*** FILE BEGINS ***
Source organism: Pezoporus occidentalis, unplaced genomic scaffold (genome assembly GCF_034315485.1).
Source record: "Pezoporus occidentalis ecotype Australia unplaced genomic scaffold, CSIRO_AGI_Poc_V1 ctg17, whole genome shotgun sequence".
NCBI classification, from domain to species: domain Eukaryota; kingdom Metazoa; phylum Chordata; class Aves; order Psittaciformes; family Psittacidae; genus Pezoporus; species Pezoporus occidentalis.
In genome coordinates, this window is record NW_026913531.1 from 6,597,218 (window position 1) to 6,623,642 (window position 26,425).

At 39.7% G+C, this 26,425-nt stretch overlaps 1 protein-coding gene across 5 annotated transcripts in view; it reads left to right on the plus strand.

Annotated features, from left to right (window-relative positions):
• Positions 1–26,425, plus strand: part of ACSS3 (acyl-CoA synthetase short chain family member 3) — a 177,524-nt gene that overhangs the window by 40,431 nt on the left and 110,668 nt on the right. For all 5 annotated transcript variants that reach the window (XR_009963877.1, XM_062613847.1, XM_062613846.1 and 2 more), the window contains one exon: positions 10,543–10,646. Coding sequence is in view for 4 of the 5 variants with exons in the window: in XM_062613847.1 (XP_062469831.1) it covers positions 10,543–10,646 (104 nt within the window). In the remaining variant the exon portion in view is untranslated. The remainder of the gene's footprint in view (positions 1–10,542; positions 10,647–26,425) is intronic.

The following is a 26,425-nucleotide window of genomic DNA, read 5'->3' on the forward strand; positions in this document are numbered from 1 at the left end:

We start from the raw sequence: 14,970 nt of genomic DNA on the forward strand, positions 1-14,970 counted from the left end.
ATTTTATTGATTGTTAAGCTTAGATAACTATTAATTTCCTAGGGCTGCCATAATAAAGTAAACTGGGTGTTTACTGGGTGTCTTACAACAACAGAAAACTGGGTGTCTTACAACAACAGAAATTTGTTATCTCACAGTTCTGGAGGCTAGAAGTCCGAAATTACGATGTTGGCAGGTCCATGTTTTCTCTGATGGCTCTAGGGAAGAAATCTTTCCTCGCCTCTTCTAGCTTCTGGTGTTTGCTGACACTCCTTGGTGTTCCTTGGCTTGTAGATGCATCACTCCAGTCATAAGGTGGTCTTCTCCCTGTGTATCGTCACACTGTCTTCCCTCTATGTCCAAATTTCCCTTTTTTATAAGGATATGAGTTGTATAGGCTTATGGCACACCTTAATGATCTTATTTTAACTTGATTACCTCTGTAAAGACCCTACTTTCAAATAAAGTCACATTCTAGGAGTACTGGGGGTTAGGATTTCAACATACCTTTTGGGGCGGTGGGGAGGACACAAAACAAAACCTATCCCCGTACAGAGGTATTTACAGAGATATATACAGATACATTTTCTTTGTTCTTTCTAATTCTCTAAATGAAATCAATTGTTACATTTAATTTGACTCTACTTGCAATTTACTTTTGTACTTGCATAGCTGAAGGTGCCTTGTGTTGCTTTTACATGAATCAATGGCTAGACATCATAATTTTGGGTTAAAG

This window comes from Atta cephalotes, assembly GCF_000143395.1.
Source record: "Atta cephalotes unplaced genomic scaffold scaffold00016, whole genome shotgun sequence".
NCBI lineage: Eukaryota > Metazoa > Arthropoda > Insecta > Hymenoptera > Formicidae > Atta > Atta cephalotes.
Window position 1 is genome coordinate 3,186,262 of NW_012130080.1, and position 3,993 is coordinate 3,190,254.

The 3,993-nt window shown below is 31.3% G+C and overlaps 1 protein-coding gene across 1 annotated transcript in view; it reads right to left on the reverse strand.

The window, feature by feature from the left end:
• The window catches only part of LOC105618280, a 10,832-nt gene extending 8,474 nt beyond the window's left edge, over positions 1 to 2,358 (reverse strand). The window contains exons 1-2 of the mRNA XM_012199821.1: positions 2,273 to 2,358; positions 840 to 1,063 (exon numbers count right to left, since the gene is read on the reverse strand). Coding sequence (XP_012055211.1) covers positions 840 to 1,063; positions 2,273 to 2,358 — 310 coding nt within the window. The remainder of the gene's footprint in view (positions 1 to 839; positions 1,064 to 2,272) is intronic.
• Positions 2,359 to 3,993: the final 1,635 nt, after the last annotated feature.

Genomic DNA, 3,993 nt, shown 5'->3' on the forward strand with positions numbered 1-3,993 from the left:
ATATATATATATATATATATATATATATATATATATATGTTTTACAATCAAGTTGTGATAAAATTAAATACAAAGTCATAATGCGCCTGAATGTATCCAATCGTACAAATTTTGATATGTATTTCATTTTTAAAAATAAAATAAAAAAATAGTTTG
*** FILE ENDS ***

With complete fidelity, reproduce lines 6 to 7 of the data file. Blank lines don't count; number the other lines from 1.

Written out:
Annotated features, from left to right (window-relative positions):
• Positions 1–26,425, plus strand: part of ACSS3 (acyl-CoA synthetase short chain family member 3) — a 177,524-nt gene that overhangs the window by 40,431 nt on the left and 110,668 nt on the right. For all 5 annotated transcript variants that reach the window (XR_009963877.1, XM_062613847.1, XM_062613846.1 and 2 more), the window contains one exon: positions 10,543–10,646. Coding sequence is in view for 4 of the 5 variants with exons in the window: in XM_062613847.1 (XP_062469831.1) it covers positions 10,543–10,646 (104 nt within the window). In the remaining variant the exon portion in view is untranslated. The remainder of the gene's footprint in view (positions 1–10,542; positions 10,647–26,425) is intronic.